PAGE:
Please be advised that this post discusses suicidal thoughts.
Once I had been off work for a while in fall 2019, I had to start filling out insurance forms for long-term disability (LTD) in case my sick leave would extend long enough to potentially get LTD benefits.
It was stressful getting my doctor to fill out the forms. Anything to do with my doctor was stressful. He didn’t take the time to listen to me. He told me he wasn’t comfortable working with mental health issues. He complained about the mental health system and how he wasn’t in a position to help me but said it was impossible to get me in with someone who could (he should’ve been able to help me; my case wasn’t too complex for a GP). He yelled about how he could lose his license if I followed through on my suicidal thoughts.
The one good thing about a bad doctor was that he didn’t seem to have a lot of patients, so it was easy to get an appointment with him. That was helpful since the insurance company didn’t give me very long to get the forms filled out. However, it was stressful waiting for my doctor to send the forms in. Not long after my doctor’s appointment, the insurance company contacted me to say they hadn’t received the forms yet and they would have to issue a non-support due to non-participation in a couple days if they didn’t receive them. I followed up with my doctor a couple times and told him about the looming non-support. He had forgotten that the forms were sitting in his pile, but then he did send them in.
I got a phone call from one of the insurance company’s case managers. She asked me questions like how long it had been since my prescribed medication or dose had changed and if I was going to counselling. She asked about my plan for returning to work. I had been off work for three months and I was actually planning to return to work part time a few days later.
The case manager informed me that my situation would not normally qualify for a gradual return to work and that I would normally be expected to return full time. That was because my situation was considered stable. I was consistently able to attend counselling and support groups, and I hadn’t had a recent medication change.
I found it frustrating that doing good things for my health, such as going to counselling and support groups regularly even when it was difficult, meant to them that I was healthy and stable. It often took a lot of my energy to get to my support group or counselling and then back home. It was often my one activity for the day. Going to these meetings for an hour and then lying down afterward did not mean that I was stable enough to work 40 hours a week. It felt like I was being punished for going to my support group and counselling. It seemed like insurance wise, I would have been better off if I didn’t go regularly, but that wouldn’t have been best for my health.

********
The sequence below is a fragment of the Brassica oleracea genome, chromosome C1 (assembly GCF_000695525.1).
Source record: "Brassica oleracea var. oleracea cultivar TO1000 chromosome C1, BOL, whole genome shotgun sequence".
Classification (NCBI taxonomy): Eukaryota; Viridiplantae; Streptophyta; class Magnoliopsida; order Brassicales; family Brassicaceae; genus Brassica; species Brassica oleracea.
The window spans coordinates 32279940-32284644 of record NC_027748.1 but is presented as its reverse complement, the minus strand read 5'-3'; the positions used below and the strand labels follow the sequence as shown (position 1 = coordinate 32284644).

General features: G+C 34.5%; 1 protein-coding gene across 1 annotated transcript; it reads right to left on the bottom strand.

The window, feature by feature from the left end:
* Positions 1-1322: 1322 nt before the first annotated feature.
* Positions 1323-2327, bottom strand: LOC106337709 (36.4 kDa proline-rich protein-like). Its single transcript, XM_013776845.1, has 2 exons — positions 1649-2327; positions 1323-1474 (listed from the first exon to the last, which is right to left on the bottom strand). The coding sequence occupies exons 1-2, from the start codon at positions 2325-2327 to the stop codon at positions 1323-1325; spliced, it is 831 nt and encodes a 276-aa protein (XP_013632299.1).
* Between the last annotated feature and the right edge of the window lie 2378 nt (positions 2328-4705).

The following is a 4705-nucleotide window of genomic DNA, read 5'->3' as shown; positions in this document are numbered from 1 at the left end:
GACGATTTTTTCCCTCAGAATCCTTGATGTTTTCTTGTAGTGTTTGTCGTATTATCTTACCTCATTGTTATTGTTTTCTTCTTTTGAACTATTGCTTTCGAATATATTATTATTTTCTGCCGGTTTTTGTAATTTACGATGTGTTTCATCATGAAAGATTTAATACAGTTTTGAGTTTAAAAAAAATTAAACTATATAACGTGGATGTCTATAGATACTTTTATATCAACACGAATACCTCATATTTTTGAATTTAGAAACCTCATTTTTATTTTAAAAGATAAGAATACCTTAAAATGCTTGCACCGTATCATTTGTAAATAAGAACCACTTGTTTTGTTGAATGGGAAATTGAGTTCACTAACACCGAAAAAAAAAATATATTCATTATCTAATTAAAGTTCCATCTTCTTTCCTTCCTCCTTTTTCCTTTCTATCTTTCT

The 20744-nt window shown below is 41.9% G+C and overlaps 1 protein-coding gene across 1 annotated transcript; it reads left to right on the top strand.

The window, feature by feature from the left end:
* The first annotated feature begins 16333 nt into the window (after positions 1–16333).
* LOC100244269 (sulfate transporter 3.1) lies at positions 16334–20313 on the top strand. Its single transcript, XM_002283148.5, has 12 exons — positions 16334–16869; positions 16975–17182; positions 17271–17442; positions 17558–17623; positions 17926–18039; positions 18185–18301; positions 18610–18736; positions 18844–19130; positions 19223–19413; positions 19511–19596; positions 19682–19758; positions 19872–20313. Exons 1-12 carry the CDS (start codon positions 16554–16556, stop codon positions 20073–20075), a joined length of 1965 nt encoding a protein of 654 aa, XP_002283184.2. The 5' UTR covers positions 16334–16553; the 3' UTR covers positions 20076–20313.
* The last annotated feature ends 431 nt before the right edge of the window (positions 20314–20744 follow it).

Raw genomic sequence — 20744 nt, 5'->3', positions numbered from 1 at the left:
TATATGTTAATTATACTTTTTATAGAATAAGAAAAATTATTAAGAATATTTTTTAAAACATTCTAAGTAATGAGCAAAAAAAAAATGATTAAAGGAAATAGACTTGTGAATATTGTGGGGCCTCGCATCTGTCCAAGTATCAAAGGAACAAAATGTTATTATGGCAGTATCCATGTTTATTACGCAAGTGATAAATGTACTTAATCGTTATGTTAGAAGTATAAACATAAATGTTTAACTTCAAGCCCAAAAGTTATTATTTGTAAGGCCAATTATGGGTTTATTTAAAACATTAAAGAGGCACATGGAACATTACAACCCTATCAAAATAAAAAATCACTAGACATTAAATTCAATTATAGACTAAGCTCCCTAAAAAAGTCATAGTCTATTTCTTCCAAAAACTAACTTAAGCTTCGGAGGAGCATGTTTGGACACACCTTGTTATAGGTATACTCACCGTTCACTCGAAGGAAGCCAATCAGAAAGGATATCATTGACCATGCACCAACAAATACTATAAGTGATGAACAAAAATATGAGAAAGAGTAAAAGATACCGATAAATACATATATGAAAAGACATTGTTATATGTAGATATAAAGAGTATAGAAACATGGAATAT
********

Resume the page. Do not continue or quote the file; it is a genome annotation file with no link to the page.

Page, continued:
I don’t know what they consider recent when it comes to medication change, but I had been on my new medication for four and a half months and my latest dose for two and a half months. I was still dealing with side effects of the medication that would lessen later but were quite pronounced at the beginning, such as exacerbated restless leg syndrome, which affected my sleep. It can take quite a while to adjust to new medication.
The insurance workers didn’t know me, my story, my history, how hard working I had been my whole life, how sick I was, how desperately I needed the sick leave I was on. They asked a few standard questions and got a few short answers from my doctor. The case manager talked to me on the phone for 9 minutes and 9 seconds. That’s all they needed to determine that I was stable enough to work full time.
However, the case manager told me she would do me a favour and approve a gradual return to work plan. I’m glad she did, but I was frustrated and angry that that was considered a favour. I knew I wasn’t ready to work full time, but according to their short assessment, I was.
I had been off work for three months. I returned to work part time in December 2019 and full time in January 2020. I started working from home when COVID hit in March 2020, and I was struck by how much I needed a slower pace and the ability to work on the couch after only working full time for two months. That made me think that I actually might have hurried back to work too soon.
My situation with insurance was stressful and invalidated my experience with illness and recovery. However, I had it pretty easy with insurance compared to other stories I’ve heard, which is disheartening. It sucks that insurance, which is supposed to help you when you need it, often comes with a long, stressful process and can be so hard to get.
Suicide is terrible and tragic. It can be hard to talk about. It can be frightening to hear about. I am not encouraging suicidal ideation as a solution or trying to shock and harm with my words. I am sharing a part of my story, showing what depression can be like. This is one very real and serious part of my story that should not be left out. Talking about suicide can be difficult, but talking about these thoughts instead of hiding them can save lives. I am not the only person struggling with a mental illness who has been in this place. Thankfully, I also have other parts of my story that include difficult and ongoing healing.
Manitoba Suicide Prevention & Support Line (24/7): 1-877-435-7170
Klinic Crisis Line (24/7): 1-888-322-3019
You do not have to be in immediate crisis to call these lines.